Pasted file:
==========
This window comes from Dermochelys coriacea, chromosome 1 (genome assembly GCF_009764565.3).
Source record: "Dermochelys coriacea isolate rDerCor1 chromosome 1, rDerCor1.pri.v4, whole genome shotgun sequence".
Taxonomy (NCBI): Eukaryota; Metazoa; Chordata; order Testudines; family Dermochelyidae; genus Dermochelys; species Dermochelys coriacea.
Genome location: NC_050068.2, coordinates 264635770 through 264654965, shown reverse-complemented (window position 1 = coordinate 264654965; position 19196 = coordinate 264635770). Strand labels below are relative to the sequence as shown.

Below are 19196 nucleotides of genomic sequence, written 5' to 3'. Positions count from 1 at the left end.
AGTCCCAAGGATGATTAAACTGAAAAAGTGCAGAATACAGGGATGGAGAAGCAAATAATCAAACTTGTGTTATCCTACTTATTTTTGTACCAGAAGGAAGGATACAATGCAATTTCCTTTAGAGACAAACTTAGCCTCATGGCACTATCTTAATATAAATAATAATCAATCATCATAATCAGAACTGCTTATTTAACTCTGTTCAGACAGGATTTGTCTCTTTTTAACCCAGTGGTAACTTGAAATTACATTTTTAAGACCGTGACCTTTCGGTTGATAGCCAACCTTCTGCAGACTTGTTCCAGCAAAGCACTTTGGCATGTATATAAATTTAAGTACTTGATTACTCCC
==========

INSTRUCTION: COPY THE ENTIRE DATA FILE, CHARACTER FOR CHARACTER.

This window comes from Dermochelys coriacea, chromosome 1 (genome assembly GCF_009764565.3).
Source record: "Dermochelys coriacea isolate rDerCor1 chromosome 1, rDerCor1.pri.v4, whole genome shotgun sequence".
Taxonomy (NCBI): Eukaryota; Metazoa; Chordata; order Testudines; family Dermochelyidae; genus Dermochelys; species Dermochelys coriacea.
Genome location: NC_050068.2, coordinates 264635770 through 264654965, shown reverse-complemented (window position 1 = coordinate 264654965; position 19196 = coordinate 264635770). Strand labels below are relative to the sequence as shown.

Below are 19196 nucleotides of genomic sequence, written 5' to 3'. Positions count from 1 at the left end.
AGTCCCAAGGATGATTAAACTGAAAAAGTGCAGAATACAGGGATGGAGAAGCAAATAATCAAACTTGTGTTATCCTACTTATTTTTGTACCAGAAGGAAGGATACAATGCAATTTCCTTTAGAGACAAACTTAGCCTCATGGCACTATCTTAATATAAATAATAATCAATCATCATAATCAGAACTGCTTATTTAACTCTGTTCAGACAGGATTTGTCTCTTTTTAACCCAGTGGTAACTTGAAATTACATTTTTAAGACCGTGACCTTTCGGTTGATAGCCAACCTTCTGCAGACTTGTTCCAGCAAAGCACTTTGGCATGTATATAAATTTAAGTACTTGATTACTCCC